Rod Knox, could anything cause oil pressure to decrease other than the car being low in oil in the first place? I don’t know what an OHC engine is. Mine is a non-interference engine.
Metal fatigue was an issue in the thirties. Today car component failure is usually due to lack of proper maintenance. In rare instances it is a defective part that was not machined or cast properly.
The most infamous fatigue failures were the wings on the British de Havilland Comet jets, and the Aloha Airlines B-737’s front roof coming off in mid flight, due to an excessive number of landings-takeoffs and insuffucient inspection.
I wonder how many miles is the record for a 1987 Dodge 600 SE? Anyone have statistics? Theoretically, how long could mine have lasted, mileage-wise? If only I had checked the oil before I set out that fateful day. A neighbor had checked it for me not long before and said it was fine, and I had trusted him. Maybe it had sprung a leak.
I have an uncle who is still driving his early 1990s Buick, but how long one should last is beyond me. My uncle is the kind of guy who can rebuild an engine without any help, and his son owns a repair shop. It all depends on a lot of different things, like tolerance for the cost of repairs. If you’re willing to spend enough to keep things working, in spite of how little a car is worth, you can keep it running indefinitely.
I can’t say how long your 1993 Buick should last. There are too many variables. I don’t even know if you live in the snow (rust) belt or in the sunny south. All I can say is that if you keep up with the manufacturer’s maintenance schedule, you’ll spend less to maintain your car than if you wait for things to break.
Thanks, Whitey. I’m in sunny Utah. You are right.
“The most infamous fatigue failures were the wings on the British de Havilland Comet jets, and the Aloha Airlines B-737’s front roof coming off in mid flight”
Let’s not forget the Lockheed Electras of the late '50s-early '60s, whose wings also had an unfortunate tendency to come off during flight. There were two of those incidents.
Whitey, do you know or could you find out what kind of Buick your uncle drives? I found out this one is a Cutlass Sierra.
Odds are that any camshaft issue is related to lack of lubrication for whatever reason.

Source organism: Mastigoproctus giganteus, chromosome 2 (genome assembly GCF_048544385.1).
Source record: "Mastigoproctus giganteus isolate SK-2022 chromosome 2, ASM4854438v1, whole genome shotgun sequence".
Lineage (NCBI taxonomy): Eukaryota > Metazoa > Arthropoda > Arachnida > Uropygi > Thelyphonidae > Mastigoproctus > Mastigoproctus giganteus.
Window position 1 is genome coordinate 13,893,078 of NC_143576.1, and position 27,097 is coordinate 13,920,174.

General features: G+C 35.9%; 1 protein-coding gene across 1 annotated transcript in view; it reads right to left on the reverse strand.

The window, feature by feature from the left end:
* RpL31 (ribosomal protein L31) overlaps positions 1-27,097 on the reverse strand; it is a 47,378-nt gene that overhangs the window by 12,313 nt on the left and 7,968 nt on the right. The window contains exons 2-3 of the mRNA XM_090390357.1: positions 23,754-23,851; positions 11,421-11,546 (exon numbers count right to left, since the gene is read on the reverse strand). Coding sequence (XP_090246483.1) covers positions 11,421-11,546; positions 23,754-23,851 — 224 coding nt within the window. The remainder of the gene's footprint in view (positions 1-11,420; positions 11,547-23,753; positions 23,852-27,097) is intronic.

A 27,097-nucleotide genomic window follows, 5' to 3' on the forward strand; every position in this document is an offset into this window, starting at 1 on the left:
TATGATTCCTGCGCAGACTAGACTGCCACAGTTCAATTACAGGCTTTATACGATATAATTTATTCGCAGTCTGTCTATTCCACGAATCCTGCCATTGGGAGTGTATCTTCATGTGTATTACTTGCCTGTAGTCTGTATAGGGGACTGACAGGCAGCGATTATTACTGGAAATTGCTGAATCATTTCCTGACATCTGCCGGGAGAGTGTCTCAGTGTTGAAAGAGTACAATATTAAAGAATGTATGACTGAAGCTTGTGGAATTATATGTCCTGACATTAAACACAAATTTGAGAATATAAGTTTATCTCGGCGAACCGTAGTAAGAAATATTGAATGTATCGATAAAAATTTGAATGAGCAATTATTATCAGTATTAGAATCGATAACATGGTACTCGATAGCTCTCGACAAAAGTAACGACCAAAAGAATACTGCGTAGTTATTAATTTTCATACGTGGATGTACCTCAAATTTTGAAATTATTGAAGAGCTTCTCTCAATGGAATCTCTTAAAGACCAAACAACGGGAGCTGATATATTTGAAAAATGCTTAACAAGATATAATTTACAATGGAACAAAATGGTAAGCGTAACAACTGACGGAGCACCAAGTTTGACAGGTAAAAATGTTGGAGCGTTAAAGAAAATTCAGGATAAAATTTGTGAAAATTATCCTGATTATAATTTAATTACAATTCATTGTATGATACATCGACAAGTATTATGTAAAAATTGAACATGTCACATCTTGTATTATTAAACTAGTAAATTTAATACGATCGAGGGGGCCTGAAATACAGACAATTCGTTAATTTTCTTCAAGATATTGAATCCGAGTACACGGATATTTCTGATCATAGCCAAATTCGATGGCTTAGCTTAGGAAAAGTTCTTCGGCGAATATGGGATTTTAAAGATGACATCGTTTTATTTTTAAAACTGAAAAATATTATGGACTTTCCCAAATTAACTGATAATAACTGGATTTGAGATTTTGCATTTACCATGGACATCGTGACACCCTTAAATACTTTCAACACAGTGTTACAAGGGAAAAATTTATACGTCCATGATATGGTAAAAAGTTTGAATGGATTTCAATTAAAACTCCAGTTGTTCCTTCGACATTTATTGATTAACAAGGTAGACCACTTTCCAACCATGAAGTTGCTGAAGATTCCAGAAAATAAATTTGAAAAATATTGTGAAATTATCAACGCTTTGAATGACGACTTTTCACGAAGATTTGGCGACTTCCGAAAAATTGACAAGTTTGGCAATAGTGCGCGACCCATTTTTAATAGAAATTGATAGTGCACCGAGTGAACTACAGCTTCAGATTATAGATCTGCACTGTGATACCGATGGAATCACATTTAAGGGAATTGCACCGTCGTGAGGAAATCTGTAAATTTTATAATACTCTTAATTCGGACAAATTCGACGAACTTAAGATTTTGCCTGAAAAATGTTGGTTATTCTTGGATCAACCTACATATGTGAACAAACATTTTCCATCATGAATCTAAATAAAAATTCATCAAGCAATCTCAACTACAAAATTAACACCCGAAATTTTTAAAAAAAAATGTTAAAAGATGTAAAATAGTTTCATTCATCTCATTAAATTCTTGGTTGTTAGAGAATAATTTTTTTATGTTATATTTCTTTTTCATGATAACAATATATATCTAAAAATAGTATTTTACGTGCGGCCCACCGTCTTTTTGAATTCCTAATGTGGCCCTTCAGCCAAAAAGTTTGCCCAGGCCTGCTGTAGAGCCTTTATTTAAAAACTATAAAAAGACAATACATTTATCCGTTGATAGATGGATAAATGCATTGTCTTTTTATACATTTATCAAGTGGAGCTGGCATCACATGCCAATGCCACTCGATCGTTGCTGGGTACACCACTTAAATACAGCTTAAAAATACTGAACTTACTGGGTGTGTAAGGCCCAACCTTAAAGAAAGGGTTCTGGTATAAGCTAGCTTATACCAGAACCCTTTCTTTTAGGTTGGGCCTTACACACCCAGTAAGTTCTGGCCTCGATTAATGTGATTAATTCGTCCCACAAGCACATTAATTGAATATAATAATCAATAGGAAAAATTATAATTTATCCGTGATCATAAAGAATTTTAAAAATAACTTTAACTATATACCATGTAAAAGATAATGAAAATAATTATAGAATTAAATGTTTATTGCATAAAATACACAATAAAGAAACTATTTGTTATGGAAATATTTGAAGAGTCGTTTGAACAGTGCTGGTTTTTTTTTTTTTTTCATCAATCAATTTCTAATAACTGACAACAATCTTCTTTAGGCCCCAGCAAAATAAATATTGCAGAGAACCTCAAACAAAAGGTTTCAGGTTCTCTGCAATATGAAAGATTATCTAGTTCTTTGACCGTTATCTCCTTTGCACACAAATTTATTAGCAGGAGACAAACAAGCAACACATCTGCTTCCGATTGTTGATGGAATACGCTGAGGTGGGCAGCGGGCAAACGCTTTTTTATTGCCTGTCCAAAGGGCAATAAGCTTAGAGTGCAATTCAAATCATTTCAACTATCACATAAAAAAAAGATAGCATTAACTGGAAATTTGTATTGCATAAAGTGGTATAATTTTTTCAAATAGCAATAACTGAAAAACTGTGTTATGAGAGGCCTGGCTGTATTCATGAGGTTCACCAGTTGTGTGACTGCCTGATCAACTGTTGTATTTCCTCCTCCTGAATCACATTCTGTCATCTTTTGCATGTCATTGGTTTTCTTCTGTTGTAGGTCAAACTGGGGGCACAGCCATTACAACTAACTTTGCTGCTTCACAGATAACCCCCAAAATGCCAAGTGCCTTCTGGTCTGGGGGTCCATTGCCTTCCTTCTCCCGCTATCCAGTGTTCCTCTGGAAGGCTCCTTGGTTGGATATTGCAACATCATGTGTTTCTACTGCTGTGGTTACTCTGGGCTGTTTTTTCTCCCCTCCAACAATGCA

I just wonder whether all the oil leaked out of that popped cap, and if I hadn’t driven it a bit afterwards, slowly along the right side of the freeway, thinking it was bad gas, whether it would have been repairable easily?
In your post two weeks ago your cam seal or cam plug came out, the engine ran out of oil and the engine seized. The damage was done before you called the tow truck. You wouldn’t have called for a tow if the vehicle in good working order would you?
That engine is obsolete, used from 1986-1995. If your really in love with the car I bet you could find a used engine for $250.
So you think the damage was already definitely done in? That’s good. I have worried that maybe had I not tried to inch it forward it still would have been repairable. But maybe not. However, if it was still driving, even after it had set alongside the road for over an hour, it’s a sign it wasn’t a bad oil pump, or so someone said. They said had the oil pump broken, I could not have gotten it to start. I have thought that maybe had I not driven it that little bit it would have been easily fixable, as a non-interference engine. But after it set for an hour no doubt all the oil had leaked out, and maybe I burnt it up at that point. I need to hook up the battery and see if the pins jump up and down? I don’t recall what they are called but a nice friend took everything out and put them on a piece of wood in order, so if I want to replace it I can. He says the bottom of the engine might be okay. But if the bottom engine is fine and I put on a new top engine, there could be a problem with the old and new engine parts being mixed together; right? The new might put too much stress on the old part? That is what my friend said, although he did this once and had to pay only $300.00 for a new rebuilt engine, or that is what I think he said.